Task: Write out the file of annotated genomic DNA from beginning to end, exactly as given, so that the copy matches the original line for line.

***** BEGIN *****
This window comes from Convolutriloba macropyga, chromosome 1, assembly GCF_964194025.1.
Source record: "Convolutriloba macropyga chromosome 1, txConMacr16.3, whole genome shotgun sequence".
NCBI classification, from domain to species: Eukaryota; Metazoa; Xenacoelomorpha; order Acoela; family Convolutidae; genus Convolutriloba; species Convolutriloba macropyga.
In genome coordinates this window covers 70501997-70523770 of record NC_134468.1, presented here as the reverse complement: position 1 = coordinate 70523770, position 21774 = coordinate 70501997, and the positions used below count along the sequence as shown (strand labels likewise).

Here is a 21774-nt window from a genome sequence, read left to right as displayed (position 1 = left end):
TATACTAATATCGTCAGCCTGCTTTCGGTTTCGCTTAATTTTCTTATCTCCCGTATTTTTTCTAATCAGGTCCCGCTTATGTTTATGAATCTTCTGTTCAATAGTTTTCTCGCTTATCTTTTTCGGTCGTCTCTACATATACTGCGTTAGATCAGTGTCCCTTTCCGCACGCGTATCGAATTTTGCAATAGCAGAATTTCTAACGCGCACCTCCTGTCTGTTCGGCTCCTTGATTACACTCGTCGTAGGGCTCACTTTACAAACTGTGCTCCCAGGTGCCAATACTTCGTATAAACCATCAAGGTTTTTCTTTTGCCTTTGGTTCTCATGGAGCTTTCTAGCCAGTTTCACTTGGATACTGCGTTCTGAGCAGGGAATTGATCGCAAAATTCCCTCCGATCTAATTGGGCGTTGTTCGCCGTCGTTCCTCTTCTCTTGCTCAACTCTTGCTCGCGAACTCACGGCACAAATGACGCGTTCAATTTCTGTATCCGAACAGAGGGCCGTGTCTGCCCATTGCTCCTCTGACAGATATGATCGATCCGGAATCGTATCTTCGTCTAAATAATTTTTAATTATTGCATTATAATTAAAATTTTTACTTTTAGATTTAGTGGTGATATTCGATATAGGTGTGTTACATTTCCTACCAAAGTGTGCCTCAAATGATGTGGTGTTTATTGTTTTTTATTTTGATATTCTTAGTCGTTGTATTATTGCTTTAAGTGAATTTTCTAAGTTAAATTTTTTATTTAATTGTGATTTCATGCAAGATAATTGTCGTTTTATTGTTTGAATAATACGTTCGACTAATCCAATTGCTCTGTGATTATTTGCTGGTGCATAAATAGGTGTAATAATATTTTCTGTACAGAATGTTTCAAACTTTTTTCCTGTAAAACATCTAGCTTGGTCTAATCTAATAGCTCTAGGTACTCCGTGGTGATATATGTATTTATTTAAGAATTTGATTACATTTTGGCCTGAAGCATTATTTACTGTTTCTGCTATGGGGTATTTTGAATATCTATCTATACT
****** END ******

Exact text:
This window comes from Convolutriloba macropyga, chromosome 1, assembly GCF_964194025.1.
Source record: "Convolutriloba macropyga chromosome 1, txConMacr16.3, whole genome shotgun sequence".
NCBI classification, from domain to species: Eukaryota; Metazoa; Xenacoelomorpha; order Acoela; family Convolutidae; genus Convolutriloba; species Convolutriloba macropyga.
In genome coordinates this window covers 70501997-70523770 of record NC_134468.1, presented here as the reverse complement: position 1 = coordinate 70523770, position 21774 = coordinate 70501997, and the positions used below count along the sequence as shown (strand labels likewise).

Here is a 21774-nt window from a genome sequence, read left to right as displayed (position 1 = left end):
TATACTAATATCGTCAGCCTGCTTTCGGTTTCGCTTAATTTTCTTATCTCCCGTATTTTTTCTAATCAGGTCCCGCTTATGTTTATGAATCTTCTGTTCAATAGTTTTCTCGCTTATCTTTTTCGGTCGTCTCTACATATACTGCGTTAGATCAGTGTCCCTTTCCGCACGCGTATCGAATTTTGCAATAGCAGAATTTCTAACGCGCACCTCCTGTCTGTTCGGCTCCTTGATTACACTCGTCGTAGGGCTCACTTTACAAACTGTGCTCCCAGGTGCCAATACTTCGTATAAACCATCAAGGTTTTTCTTTTGCCTTTGGTTCTCATGGAGCTTTCTAGCCAGTTTCACTTGGATACTGCGTTCTGAGCAGGGAATTGATCGCAAAATTCCCTCCGATCTAATTGGGCGTTGTTCGCCGTCGTTCCTCTTCTCTTGCTCAACTCTTGCTCGCGAACTCACGGCACAAATGACGCGTTCAATTTCTGTATCCGAACAGAGGGCCGTGTCTGCCCATTGCTCCTCTGACAGATATGATCGATCCGGAATCGTATCTTCGTCTAAATAATTTTTAATTATTGCATTATAATTAAAATTTTTACTTTTAGATTTAGTGGTGATATTCGATATAGGTGTGTTACATTTCCTACCAAAGTGTGCCTCAAATGATGTGGTGTTTATTGTTTTTTATTTTGATATTCTTAGTCGTTGTATTATTGCTTTAAGTGAATTTTCTAAGTTAAATTTTTTATTTAATTGTGATTTCATGCAAGATAATTGTCGTTTTATTGTTTGAATAATACGTTCGACTAATCCAATTGCTCTGTGATTATTTGCTGGTGCATAAATAGGTGTAATAATATTTTCTGTACAGAATGTTTCAAACTTTTTTCCTGTAAAACATCTAGCTTGGTCTAATCTAATAGCTCTAGGTACTCCGTGGTGATATATGTATTTATTTAAGAATTTGATTACATTTTGGCCTGAAGCATTATTTACTGTTTCTGCTATGGGGTATTTTGAATATCTATCTATACT